Health insurance contributions on salaries for appointments

  • The Polish Deal makes it compulsory to pay health insurance contributions on the remuneration of persons appointed to perform functions under an act of appointment (e.g. management board members or proxies).
  • To date, the obligation to pay health insurance contributions did not apply to such remuneration.


Relief for the protection of monuments

  • Owners or co-owners of real estate which is entered in the register of monuments or listed as a registered monument will be entitled to deduct part of the renovation expenses from their taxable income from 2022.
  • The tax relief applicable to the renovation of a monument will also apply to part of the costs of purchasing a historic property.


Relief after returning from emigration

  • Taxpayers who transfer their place of residence to Poland and become Polish tax residents will (after meeting certain conditions) be entitled to deduct an individually-determined amount from their annual tax payments for four subsequent tax years, starting from the end of the base year.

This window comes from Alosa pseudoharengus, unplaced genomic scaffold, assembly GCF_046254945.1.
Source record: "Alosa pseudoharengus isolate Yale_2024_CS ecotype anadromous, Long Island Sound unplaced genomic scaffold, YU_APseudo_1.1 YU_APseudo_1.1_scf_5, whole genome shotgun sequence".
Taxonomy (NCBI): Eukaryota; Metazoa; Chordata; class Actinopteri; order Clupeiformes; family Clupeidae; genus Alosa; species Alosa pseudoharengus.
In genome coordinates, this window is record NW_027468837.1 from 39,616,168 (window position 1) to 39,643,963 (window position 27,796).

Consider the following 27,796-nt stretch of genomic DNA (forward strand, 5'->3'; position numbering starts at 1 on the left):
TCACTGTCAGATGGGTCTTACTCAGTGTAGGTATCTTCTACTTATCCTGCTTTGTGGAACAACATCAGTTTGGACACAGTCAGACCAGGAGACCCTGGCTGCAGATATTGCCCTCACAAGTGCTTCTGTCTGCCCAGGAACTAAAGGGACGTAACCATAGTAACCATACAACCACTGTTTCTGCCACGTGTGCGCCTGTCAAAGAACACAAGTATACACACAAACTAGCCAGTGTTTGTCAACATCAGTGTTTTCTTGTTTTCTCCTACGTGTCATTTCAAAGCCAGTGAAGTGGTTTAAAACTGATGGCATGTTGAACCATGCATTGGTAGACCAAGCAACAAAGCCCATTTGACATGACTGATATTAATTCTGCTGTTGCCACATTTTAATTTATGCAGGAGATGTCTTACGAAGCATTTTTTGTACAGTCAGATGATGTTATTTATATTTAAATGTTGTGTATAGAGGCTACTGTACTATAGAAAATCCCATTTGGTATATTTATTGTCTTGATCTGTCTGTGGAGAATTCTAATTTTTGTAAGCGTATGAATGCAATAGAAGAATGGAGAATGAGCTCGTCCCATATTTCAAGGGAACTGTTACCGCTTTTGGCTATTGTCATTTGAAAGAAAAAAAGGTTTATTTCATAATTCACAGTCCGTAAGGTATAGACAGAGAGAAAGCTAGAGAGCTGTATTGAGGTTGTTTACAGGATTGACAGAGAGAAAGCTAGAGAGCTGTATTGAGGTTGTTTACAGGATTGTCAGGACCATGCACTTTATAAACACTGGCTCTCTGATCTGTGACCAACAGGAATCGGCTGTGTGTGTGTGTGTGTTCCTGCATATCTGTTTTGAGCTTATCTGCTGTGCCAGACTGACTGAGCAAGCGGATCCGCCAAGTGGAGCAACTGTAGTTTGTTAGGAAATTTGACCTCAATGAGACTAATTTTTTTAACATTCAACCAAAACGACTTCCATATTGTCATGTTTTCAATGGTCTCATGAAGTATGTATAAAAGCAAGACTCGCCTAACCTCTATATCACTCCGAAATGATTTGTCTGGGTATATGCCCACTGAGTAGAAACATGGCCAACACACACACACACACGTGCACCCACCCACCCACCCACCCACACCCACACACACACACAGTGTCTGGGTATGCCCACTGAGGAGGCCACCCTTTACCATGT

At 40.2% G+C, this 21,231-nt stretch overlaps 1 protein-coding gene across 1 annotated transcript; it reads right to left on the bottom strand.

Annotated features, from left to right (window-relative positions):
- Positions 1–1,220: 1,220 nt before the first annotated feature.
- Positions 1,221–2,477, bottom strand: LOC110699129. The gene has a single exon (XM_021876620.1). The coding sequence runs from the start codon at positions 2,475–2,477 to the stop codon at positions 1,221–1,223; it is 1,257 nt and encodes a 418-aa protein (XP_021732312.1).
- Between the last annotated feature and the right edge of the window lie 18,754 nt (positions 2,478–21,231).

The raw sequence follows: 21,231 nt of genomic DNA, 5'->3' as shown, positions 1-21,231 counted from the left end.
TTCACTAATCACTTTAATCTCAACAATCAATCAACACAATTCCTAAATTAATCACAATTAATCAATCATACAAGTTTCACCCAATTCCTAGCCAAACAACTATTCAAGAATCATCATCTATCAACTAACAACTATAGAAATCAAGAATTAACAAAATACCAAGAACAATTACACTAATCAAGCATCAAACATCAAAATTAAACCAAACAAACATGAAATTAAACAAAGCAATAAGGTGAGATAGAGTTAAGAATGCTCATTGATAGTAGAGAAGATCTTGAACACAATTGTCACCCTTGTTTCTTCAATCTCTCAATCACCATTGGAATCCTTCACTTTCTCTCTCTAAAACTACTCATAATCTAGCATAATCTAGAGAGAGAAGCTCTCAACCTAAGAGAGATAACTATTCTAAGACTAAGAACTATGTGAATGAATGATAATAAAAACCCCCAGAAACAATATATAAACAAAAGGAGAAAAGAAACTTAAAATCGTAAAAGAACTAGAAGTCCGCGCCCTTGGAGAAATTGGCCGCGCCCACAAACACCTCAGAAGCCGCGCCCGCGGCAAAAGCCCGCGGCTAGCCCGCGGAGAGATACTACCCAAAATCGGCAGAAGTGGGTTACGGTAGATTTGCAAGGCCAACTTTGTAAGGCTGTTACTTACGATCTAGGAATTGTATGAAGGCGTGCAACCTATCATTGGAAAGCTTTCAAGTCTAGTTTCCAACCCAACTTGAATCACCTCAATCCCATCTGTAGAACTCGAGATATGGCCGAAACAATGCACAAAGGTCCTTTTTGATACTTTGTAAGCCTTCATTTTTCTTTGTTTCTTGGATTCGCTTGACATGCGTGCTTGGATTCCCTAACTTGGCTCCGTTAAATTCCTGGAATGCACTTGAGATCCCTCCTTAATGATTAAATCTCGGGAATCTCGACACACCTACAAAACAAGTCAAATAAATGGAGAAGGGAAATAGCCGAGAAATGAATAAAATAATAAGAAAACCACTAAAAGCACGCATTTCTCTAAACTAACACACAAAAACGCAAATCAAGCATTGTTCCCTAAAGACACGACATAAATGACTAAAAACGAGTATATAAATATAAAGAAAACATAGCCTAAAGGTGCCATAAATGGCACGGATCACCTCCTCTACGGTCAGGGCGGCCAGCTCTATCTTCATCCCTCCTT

• The base year will be the year selected by the taxpayer:
  • in which he/she transferred their place of residence to Poland, or
  • for another year.
  • The deductible amount will depend upon the amount of tax payable in the base year and the three subsequent years.
  • The deduction will be made in the tax return.


Lump sum on foreign income earned by so-called High Net Worth Individuals

  • The Polish Deal introduces a new form of lump sum taxation payable on foreign income earned by people who decide to transfer their tax residence to Poland.
  • Lump-sum taxation will apply to revenues obtained outside Poland (foreign revenues), excluding revenues obtained through so-called Controlled Foreign Companies (CFCs).
  • The lump sum amount is PLN 200,000, regardless of the amount of foreign revenue.